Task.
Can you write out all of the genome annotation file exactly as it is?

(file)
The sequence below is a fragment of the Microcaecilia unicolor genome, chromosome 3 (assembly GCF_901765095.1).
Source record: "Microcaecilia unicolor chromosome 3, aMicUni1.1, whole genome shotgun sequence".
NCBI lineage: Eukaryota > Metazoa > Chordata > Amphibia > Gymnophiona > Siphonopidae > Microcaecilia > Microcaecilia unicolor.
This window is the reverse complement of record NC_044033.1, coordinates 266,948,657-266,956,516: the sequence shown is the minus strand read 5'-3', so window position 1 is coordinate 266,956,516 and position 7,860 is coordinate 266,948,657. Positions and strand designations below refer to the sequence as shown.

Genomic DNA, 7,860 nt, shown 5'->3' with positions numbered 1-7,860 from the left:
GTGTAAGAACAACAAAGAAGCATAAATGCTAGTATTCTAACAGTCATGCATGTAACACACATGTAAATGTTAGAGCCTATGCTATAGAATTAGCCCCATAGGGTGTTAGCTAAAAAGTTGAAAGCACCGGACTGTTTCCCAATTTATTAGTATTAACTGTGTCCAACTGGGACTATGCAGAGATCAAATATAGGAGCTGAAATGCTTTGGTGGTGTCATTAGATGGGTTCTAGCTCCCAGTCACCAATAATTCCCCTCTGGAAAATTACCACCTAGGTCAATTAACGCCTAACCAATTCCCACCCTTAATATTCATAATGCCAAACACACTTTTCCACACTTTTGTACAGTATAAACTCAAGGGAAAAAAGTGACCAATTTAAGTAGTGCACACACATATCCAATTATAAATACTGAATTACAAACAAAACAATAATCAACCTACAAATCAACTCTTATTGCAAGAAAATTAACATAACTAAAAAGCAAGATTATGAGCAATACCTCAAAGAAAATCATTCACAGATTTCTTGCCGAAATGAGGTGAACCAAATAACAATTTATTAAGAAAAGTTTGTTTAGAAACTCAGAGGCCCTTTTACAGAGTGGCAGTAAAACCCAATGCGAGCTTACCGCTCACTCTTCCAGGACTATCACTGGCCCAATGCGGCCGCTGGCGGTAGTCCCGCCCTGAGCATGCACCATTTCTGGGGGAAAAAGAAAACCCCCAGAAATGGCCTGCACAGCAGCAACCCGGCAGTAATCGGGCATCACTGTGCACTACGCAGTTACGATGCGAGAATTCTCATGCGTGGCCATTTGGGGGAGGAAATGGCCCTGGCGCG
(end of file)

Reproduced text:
The sequence below is a fragment of the Microcaecilia unicolor genome, chromosome 3 (assembly GCF_901765095.1).
Source record: "Microcaecilia unicolor chromosome 3, aMicUni1.1, whole genome shotgun sequence".
NCBI lineage: Eukaryota > Metazoa > Chordata > Amphibia > Gymnophiona > Siphonopidae > Microcaecilia > Microcaecilia unicolor.
This window is the reverse complement of record NC_044033.1, coordinates 266,948,657-266,956,516: the sequence shown is the minus strand read 5'-3', so window position 1 is coordinate 266,956,516 and position 7,860 is coordinate 266,948,657. Positions and strand designations below refer to the sequence as shown.

Genomic DNA, 7,860 nt, shown 5'->3' with positions numbered 1-7,860 from the left:
GTGTAAGAACAACAAAGAAGCATAAATGCTAGTATTCTAACAGTCATGCATGTAACACACATGTAAATGTTAGAGCCTATGCTATAGAATTAGCCCCATAGGGTGTTAGCTAAAAAGTTGAAAGCACCGGACTGTTTCCCAATTTATTAGTATTAACTGTGTCCAACTGGGACTATGCAGAGATCAAATATAGGAGCTGAAATGCTTTGGTGGTGTCATTAGATGGGTTCTAGCTCCCAGTCACCAATAATTCCCCTCTGGAAAATTACCACCTAGGTCAATTAACGCCTAACCAATTCCCACCCTTAATATTCATAATGCCAAACACACTTTTCCACACTTTTGTACAGTATAAACTCAAGGGAAAAAAGTGACCAATTTAAGTAGTGCACACACATATCCAATTATAAATACTGAATTACAAACAAAACAATAATCAACCTACAAATCAACTCTTATTGCAAGAAAATTAACATAACTAAAAAGCAAGATTATGAGCAATACCTCAAAGAAAATCATTCACAGATTTCTTGCCGAAATGAGGTGAACCAAATAACAATTTATTAAGAAAAGTTTGTTTAGAAACTCAGAGGCCCTTTTACAGAGTGGCAGTAAAACCCAATGCGAGCTTACCGCTCACTCTTCCAGGACTATCACTGGCCCAATGCGGCCGCTGGCGGTAGTCCCGCCCTGAGCATGCACCATTTCTGGGGGAAAAAGAAAACCCCCAGAAATGGCCTGCACAGCAGCAACCCGGCAGTAATCGGGCATCACTGTGCACTACGCAGTTACGATGCGAGAATTCTCATGCGTGGCCATTTGGGGGAGGAAATGGCCCTGGCGCG